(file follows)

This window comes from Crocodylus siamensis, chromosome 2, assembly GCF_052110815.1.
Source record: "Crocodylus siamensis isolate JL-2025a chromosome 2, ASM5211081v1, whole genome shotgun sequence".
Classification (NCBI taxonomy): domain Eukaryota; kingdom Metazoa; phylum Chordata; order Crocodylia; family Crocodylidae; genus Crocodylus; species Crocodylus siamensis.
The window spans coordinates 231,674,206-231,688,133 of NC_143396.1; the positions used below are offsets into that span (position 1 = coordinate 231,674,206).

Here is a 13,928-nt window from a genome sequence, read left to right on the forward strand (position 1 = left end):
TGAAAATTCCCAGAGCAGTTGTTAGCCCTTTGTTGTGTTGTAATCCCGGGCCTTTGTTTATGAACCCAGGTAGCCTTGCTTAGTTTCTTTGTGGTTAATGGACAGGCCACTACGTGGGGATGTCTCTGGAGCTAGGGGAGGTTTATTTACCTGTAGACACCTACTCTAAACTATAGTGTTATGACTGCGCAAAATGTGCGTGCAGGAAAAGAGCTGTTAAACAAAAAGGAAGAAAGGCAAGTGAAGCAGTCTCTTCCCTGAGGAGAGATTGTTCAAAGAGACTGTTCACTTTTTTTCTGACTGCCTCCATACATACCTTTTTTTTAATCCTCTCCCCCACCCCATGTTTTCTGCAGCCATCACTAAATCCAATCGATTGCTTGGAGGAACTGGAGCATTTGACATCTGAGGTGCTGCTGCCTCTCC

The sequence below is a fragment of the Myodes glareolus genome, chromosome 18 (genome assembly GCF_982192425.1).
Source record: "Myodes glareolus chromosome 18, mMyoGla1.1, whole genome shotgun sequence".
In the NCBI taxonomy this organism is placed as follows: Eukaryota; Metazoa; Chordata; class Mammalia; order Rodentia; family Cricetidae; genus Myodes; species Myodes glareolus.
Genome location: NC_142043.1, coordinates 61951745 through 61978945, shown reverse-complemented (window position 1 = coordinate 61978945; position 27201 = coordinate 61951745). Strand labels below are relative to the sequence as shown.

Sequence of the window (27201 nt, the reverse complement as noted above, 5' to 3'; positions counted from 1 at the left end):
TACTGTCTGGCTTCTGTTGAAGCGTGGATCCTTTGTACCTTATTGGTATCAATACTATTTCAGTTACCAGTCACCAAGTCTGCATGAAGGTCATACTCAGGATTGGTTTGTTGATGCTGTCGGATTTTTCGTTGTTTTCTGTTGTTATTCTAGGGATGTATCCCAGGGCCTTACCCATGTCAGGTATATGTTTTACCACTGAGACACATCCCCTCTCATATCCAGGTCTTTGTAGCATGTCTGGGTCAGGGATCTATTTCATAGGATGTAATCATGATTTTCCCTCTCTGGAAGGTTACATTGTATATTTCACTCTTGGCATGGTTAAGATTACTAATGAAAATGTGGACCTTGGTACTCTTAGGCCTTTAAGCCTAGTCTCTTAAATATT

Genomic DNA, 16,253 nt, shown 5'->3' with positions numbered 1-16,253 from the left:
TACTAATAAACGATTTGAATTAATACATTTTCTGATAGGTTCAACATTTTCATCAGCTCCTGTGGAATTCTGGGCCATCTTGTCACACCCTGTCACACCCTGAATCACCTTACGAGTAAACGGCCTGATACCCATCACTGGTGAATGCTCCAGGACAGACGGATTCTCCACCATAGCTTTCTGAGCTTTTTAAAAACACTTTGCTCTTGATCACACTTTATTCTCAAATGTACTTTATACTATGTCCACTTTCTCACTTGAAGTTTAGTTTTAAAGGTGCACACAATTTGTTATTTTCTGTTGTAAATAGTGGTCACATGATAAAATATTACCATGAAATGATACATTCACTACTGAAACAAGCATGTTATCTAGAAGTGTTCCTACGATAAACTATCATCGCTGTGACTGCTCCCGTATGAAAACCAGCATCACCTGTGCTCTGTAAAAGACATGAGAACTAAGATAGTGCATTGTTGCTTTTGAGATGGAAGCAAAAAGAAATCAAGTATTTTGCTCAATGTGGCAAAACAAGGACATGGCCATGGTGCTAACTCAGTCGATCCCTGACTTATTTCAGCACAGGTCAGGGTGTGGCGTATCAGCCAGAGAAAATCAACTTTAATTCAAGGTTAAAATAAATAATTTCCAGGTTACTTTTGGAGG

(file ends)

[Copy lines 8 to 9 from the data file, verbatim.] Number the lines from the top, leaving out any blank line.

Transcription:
Source record: "Myodes glareolus chromosome 18, mMyoGla1.1, whole genome shotgun sequence".
In the NCBI taxonomy this organism is placed as follows: Eukaryota; Metazoa; Chordata; class Mammalia; order Rodentia; family Cricetidae; genus Myodes; species Myodes glareolus.